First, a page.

Introduction to Organizations and Sub-organizations

What are Organizations?
What is the point of Organizations?

What are Organizations?

In essence, Organizations (or Networks) are "homes" for Communities. Just like Communities, Organizations are owned and managed by individuals. And just as Community owners have the authority to invite users to their Community, promote Community members to Facilitator status, demote or kick out members, and set the rules for their Community, so Organization Administrators have the authority to invite users to their Organization, promote members to Administrator status, demote or kick out members, and set the rules for all Communities within their Organization.

Organizations are nested, which is to say that some Organizations have Sub-organizations. In general, we recommend that institutions build no more than two levels of Sub-organizations. This is to ensure that an institution's web of Organizations is tractable and manageable by Organization Administrators.

In general, an institution's Organization structure should mirror the institution's real-world internal structure. For universities, this structure is fairly straightforward. The majority of universities should institute a three-tiered Organization with the following hierarchical structure:

TIER 1: UNIVERSITY (e.g., Yellowdig University)

TIER 2: CONSTITUENT COLLEGE OR SCHOOL (e.g., School of Business)


Ideally, your institution's Learning Technology Specialist (or a similarly equipped administrator) will serve as the Tier 1 Organization Administrator. Tier 2 Organization Administrators could include administrators of the school or college, or one and the same administrator could serve as both the Tier 1 and Tier 2 Organization Administrator. In general, department chairs or departmental administrators should serve as Tier 3 Organization Administrators.

What is the point of Organizations?

Organizations perform a wide variety of functions and are a hallmark of Yellowdig. For instance, Organizations...

  1. Reduce the administrative burden on high-level Yellowdig admins. In a previous iteration of Yellowdig, all Communities (formerly "boards") occupied the same organizational tier. The result was a sprawling, unorganized mass of Communities—an especially acute problem for large universities with widespread usage. Because these Communities weren't partitioned by school or department, it was difficult to glean summary data without doing a deep dive. By categorizing Communities in an intuitive way, Yellowdig facilitates monitoring and administration.
  2. Enable department- and college-level data analysis. To properly assess the efficacy of Yellowdig and the impact of different usage patterns, deans and administrators may want to know how specific departments are performing relative to the university and relative to the average Yellowdig Community. Partitioning Communities into department- and college-level Organizations allows Organization Administrators to produce fine-grained data visualizations.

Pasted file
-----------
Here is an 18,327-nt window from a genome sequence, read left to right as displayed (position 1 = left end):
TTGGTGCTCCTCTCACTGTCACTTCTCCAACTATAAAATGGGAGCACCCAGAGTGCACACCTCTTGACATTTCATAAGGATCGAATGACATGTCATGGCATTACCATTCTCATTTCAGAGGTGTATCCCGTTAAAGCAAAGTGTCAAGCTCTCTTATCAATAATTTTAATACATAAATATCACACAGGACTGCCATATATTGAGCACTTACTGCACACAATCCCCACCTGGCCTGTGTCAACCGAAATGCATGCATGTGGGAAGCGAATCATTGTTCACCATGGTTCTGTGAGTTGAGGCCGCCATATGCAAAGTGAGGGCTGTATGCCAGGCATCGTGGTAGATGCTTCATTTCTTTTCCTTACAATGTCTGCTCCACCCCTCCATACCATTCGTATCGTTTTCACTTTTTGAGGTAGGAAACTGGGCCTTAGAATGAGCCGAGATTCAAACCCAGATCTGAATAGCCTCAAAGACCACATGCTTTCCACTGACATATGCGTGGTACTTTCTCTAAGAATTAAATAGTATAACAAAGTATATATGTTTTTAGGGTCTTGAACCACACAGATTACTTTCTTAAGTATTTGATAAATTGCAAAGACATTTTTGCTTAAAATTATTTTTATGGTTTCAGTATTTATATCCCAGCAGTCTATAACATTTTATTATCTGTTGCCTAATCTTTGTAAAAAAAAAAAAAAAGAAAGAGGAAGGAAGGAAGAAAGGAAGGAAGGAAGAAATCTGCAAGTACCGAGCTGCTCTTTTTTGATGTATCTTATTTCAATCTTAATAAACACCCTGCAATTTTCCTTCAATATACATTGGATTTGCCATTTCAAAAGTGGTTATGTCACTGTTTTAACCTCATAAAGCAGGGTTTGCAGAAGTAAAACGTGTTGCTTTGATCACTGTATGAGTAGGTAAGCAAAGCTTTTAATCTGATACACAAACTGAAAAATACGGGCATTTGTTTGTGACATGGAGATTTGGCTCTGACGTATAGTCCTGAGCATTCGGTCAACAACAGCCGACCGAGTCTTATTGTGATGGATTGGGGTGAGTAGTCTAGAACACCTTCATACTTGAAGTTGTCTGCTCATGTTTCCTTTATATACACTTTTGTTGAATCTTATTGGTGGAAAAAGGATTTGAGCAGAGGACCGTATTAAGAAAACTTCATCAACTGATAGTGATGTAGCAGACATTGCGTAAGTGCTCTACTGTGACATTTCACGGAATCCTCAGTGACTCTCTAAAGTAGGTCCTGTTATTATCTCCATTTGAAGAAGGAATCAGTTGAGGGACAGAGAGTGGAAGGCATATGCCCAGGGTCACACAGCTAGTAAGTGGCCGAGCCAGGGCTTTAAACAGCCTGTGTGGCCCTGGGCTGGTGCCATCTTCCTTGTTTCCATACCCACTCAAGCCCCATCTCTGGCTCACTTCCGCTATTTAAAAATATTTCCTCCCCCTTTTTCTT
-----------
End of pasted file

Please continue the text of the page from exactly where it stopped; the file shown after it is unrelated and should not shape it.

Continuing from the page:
3. Give department- and college-level administrators varying degrees of control over Community defaults. Especially in universities, one size often does not fit all. The needs of the Finance Department in the School of Business may be quite different from those of the Philosophy Department in the School of Arts and Sciences. Sub-organizations allow department and school administrators to customize default settings and rules without involving higher level administrators. This reduces the burden on high-level administrators and gives departments some freedom in managing their own curricula.
  4. Facilitate and contain student-run Communities. Yellowdig isn't just for classes. It's a versatile student engagement platform that allows students to organize club meetings and reading groups, announce student-lead campus events, set up intramural sports leagues, and so on—all in a secure academic environment where students' personal data is protected. While we encourage students to create their own Communities, administrators often disable this feature for their entire institution. Administrators understandably worry about their ability to monitor "rogue" student-run Communities. But in Yellowdig, students can create Communities in a dedicated, tractable Tier 2 "Student Communities" Organization. These Communities are fully accessible by Tier 1 Organization Administrators, and students cannot hide the contents of these Communities. We strongly recommend that universities allow their students to create Communities within their dedicated Organization. Abuse is very rare, and the benefits of allowing students to create their own Communities are notable.

To this point, our discussion of Organizations has been relatively abstract. For a concrete example of how Organizations are implemented in universities, continue to the next article.

Audience: This help article is for Instructors, Designers, and Administrators. Students or Learners do not have access to these settings.

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